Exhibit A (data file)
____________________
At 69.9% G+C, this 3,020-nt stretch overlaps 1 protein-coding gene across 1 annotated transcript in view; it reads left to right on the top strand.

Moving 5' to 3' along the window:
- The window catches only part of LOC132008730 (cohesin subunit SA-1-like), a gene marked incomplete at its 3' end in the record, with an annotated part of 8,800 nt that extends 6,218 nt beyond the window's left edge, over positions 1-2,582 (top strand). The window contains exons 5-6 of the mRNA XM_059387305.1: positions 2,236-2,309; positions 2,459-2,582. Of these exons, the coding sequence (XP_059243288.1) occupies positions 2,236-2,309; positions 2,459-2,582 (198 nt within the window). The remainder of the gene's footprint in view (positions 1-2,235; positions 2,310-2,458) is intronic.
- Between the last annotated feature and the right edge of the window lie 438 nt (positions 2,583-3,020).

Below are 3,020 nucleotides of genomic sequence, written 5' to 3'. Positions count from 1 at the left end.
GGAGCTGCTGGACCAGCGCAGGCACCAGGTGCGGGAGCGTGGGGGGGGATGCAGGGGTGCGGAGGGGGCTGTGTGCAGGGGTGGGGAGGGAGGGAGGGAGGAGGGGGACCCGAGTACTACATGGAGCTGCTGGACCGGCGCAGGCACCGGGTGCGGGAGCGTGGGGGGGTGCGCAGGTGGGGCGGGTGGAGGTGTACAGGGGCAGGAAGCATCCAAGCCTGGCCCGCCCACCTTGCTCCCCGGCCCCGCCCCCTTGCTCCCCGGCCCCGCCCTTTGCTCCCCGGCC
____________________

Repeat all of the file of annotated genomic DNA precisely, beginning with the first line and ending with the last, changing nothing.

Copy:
At 69.9% G+C, this 3,020-nt stretch overlaps 1 protein-coding gene across 1 annotated transcript in view; it reads left to right on the top strand.

Moving 5' to 3' along the window:
- The window catches only part of LOC132008730 (cohesin subunit SA-1-like), a gene marked incomplete at its 3' end in the record, with an annotated part of 8,800 nt that extends 6,218 nt beyond the window's left edge, over positions 1-2,582 (top strand). The window contains exons 5-6 of the mRNA XM_059387305.1: positions 2,236-2,309; positions 2,459-2,582. Of these exons, the coding sequence (XP_059243288.1) occupies positions 2,236-2,309; positions 2,459-2,582 (198 nt within the window). The remainder of the gene's footprint in view (positions 1-2,235; positions 2,310-2,458) is intronic.
- Between the last annotated feature and the right edge of the window lie 438 nt (positions 2,583-3,020).

Below are 3,020 nucleotides of genomic sequence, written 5' to 3'. Positions count from 1 at the left end.
GGAGCTGCTGGACCAGCGCAGGCACCAGGTGCGGGAGCGTGGGGGGGGATGCAGGGGTGCGGAGGGGGCTGTGTGCAGGGGTGGGGAGGGAGGGAGGGAGGAGGGGGACCCGAGTACTACATGGAGCTGCTGGACCGGCGCAGGCACCGGGTGCGGGAGCGTGGGGGGGTGCGCAGGTGGGGCGGGTGGAGGTGTACAGGGGCAGGAAGCATCCAAGCCTGGCCCGCCCACCTTGCTCCCCGGCCCCGCCCCCTTGCTCCCCGGCCCCGCCCTTTGCTCCCCGGCC